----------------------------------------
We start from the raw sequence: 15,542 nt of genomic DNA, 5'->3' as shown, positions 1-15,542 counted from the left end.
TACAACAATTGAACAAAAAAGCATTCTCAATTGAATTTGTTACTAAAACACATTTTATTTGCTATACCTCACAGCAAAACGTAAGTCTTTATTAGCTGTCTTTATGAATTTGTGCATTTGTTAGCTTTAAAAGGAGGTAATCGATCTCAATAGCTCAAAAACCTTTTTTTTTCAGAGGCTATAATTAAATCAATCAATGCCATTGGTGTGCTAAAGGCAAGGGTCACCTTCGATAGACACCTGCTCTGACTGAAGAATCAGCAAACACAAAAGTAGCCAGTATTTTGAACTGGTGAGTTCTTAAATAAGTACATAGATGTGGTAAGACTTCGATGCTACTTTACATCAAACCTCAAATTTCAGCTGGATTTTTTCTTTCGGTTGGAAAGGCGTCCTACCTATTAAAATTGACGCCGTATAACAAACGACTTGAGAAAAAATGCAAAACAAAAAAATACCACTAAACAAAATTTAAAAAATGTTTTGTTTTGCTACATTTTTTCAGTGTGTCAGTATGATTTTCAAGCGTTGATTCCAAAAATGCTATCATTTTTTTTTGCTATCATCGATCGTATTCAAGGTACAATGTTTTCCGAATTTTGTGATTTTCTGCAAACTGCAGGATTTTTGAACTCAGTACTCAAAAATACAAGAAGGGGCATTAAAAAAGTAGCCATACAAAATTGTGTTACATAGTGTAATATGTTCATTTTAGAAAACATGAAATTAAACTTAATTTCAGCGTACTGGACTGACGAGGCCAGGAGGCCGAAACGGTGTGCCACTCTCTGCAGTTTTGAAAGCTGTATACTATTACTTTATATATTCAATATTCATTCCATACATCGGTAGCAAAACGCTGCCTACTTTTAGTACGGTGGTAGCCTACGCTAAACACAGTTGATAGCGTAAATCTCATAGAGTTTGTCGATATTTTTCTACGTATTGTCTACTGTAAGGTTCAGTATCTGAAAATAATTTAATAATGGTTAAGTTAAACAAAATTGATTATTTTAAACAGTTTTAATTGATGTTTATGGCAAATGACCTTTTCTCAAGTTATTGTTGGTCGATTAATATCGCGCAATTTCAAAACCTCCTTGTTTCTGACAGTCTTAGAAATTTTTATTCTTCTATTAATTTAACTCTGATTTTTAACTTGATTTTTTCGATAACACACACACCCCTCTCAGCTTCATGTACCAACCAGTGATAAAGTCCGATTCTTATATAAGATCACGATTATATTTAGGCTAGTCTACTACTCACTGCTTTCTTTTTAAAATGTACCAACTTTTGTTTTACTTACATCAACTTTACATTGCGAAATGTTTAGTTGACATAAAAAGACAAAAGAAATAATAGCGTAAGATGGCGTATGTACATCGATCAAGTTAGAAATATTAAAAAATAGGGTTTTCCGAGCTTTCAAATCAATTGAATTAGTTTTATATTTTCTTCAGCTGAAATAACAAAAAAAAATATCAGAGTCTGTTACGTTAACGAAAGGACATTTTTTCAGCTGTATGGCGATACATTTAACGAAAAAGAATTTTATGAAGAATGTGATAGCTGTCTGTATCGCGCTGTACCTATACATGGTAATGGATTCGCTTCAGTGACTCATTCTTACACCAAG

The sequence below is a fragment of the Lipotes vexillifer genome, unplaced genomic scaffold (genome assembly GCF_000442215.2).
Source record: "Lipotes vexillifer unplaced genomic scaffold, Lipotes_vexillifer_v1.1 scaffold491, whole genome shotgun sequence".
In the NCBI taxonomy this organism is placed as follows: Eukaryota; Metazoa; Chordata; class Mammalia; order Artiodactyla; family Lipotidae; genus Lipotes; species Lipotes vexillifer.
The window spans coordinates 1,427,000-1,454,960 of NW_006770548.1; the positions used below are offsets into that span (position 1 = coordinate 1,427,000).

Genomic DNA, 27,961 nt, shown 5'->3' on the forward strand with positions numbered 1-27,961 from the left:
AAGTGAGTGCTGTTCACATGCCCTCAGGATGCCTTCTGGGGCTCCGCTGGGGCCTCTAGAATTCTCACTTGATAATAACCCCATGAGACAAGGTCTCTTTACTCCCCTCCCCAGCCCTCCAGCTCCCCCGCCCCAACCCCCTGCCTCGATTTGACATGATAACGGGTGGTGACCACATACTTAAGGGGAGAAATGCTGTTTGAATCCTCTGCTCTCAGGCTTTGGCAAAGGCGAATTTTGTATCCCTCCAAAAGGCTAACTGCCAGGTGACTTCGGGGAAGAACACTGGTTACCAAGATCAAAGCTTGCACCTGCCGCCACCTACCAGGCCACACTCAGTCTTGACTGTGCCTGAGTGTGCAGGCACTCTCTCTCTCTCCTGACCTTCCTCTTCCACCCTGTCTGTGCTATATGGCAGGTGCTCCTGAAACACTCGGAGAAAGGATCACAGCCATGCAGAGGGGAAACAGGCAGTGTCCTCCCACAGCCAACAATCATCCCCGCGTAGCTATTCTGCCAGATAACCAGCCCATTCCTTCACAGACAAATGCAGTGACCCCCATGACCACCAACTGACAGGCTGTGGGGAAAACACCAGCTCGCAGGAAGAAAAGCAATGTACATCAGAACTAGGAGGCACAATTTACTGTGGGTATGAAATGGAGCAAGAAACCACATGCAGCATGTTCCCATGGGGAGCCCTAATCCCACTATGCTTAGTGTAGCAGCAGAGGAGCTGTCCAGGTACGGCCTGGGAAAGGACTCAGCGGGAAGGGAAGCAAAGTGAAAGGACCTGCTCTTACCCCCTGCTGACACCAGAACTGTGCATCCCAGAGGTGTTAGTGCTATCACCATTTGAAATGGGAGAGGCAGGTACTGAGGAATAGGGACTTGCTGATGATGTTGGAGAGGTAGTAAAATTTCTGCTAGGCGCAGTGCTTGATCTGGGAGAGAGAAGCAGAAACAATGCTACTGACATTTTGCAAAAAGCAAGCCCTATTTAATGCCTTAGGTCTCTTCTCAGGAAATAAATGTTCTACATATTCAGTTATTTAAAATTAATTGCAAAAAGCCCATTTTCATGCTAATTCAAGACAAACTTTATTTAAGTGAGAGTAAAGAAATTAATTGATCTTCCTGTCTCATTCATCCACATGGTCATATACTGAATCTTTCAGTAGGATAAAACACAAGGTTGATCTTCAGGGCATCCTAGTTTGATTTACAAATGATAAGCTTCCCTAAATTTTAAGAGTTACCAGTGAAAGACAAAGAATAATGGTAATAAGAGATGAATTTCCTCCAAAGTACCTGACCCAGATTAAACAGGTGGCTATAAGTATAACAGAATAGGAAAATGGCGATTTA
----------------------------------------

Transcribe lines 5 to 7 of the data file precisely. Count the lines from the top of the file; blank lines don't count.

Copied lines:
In the NCBI taxonomy this organism is placed as follows: Eukaryota; Metazoa; Chordata; class Mammalia; order Artiodactyla; family Lipotidae; genus Lipotes; species Lipotes vexillifer.
The window spans coordinates 1,427,000-1,454,960 of NW_006770548.1; the positions used below are offsets into that span (position 1 = coordinate 1,427,000).

Genomic DNA, 27,961 nt, shown 5'->3' on the forward strand with positions numbered 1-27,961 from the left: